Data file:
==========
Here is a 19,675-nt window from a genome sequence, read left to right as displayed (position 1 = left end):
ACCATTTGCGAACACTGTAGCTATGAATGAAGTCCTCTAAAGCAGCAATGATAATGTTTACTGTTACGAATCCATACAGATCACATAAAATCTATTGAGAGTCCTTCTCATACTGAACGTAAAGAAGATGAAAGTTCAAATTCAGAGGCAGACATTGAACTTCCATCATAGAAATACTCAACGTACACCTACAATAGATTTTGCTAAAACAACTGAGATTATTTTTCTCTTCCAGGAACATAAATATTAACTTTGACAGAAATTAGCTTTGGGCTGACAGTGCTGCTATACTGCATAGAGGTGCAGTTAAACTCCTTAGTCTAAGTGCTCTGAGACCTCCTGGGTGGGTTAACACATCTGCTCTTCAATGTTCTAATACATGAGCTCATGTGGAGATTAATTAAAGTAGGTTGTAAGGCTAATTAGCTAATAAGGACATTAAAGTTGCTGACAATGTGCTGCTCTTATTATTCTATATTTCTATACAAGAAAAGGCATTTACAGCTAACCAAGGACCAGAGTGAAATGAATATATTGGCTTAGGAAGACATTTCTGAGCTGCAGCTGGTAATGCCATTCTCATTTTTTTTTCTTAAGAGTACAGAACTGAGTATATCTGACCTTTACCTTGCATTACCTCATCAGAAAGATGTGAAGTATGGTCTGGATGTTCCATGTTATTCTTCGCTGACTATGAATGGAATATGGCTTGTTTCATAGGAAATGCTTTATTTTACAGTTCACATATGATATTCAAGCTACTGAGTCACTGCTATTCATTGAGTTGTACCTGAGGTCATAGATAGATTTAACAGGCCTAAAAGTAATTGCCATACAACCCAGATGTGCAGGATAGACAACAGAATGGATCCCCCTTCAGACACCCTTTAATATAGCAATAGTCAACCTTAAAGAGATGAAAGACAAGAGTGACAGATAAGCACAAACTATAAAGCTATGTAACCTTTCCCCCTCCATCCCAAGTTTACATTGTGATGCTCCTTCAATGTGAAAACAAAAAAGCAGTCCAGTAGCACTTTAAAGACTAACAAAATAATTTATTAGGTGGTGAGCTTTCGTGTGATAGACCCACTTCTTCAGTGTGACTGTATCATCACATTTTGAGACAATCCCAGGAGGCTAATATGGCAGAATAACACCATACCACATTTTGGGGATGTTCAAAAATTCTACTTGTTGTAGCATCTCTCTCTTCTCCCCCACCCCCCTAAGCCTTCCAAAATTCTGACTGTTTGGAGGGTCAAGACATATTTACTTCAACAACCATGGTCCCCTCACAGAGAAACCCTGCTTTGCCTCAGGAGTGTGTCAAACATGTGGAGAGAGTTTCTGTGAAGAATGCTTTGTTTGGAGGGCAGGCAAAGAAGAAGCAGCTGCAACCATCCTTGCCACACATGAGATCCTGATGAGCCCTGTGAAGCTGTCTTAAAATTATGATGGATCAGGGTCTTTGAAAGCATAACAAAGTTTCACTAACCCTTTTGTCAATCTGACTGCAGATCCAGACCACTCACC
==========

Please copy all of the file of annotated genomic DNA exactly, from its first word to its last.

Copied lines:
Here is a 19,675-nt window from a genome sequence, read left to right as displayed (position 1 = left end):
ACCATTTGCGAACACTGTAGCTATGAATGAAGTCCTCTAAAGCAGCAATGATAATGTTTACTGTTACGAATCCATACAGATCACATAAAATCTATTGAGAGTCCTTCTCATACTGAACGTAAAGAAGATGAAAGTTCAAATTCAGAGGCAGACATTGAACTTCCATCATAGAAATACTCAACGTACACCTACAATAGATTTTGCTAAAACAACTGAGATTATTTTTCTCTTCCAGGAACATAAATATTAACTTTGACAGAAATTAGCTTTGGGCTGACAGTGCTGCTATACTGCATAGAGGTGCAGTTAAACTCCTTAGTCTAAGTGCTCTGAGACCTCCTGGGTGGGTTAACACATCTGCTCTTCAATGTTCTAATACATGAGCTCATGTGGAGATTAATTAAAGTAGGTTGTAAGGCTAATTAGCTAATAAGGACATTAAAGTTGCTGACAATGTGCTGCTCTTATTATTCTATATTTCTATACAAGAAAAGGCATTTACAGCTAACCAAGGACCAGAGTGAAATGAATATATTGGCTTAGGAAGACATTTCTGAGCTGCAGCTGGTAATGCCATTCTCATTTTTTTTTCTTAAGAGTACAGAACTGAGTATATCTGACCTTTACCTTGCATTACCTCATCAGAAAGATGTGAAGTATGGTCTGGATGTTCCATGTTATTCTTCGCTGACTATGAATGGAATATGGCTTGTTTCATAGGAAATGCTTTATTTTACAGTTCACATATGATATTCAAGCTACTGAGTCACTGCTATTCATTGAGTTGTACCTGAGGTCATAGATAGATTTAACAGGCCTAAAAGTAATTGCCATACAACCCAGATGTGCAGGATAGACAACAGAATGGATCCCCCTTCAGACACCCTTTAATATAGCAATAGTCAACCTTAAAGAGATGAAAGACAAGAGTGACAGATAAGCACAAACTATAAAGCTATGTAACCTTTCCCCCTCCATCCCAAGTTTACATTGTGATGCTCCTTCAATGTGAAAACAAAAAAGCAGTCCAGTAGCACTTTAAAGACTAACAAAATAATTTATTAGGTGGTGAGCTTTCGTGTGATAGACCCACTTCTTCAGTGTGACTGTATCATCACATTTTGAGACAATCCCAGGAGGCTAATATGGCAGAATAACACCATACCACATTTTGGGGATGTTCAAAAATTCTACTTGTTGTAGCATCTCTCTCTTCTCCCCCACCCCCCTAAGCCTTCCAAAATTCTGACTGTTTGGAGGGTCAAGACATATTTACTTCAACAACCATGGTCCCCTCACAGAGAAACCCTGCTTTGCCTCAGGAGTGTGTCAAACATGTGGAGAGAGTTTCTGTGAAGAATGCTTTGTTTGGAGGGCAGGCAAAGAAGAAGCAGCTGCAACCATCCTTGCCACACATGAGATCCTGATGAGCCCTGTGAAGCTGTCTTAAAATTATGATGGATCAGGGTCTTTGAAAGCATAACAAAGTTTCACTAACCCTTTTGTCAATCTGACTGCAGATCCAGACCACTCACC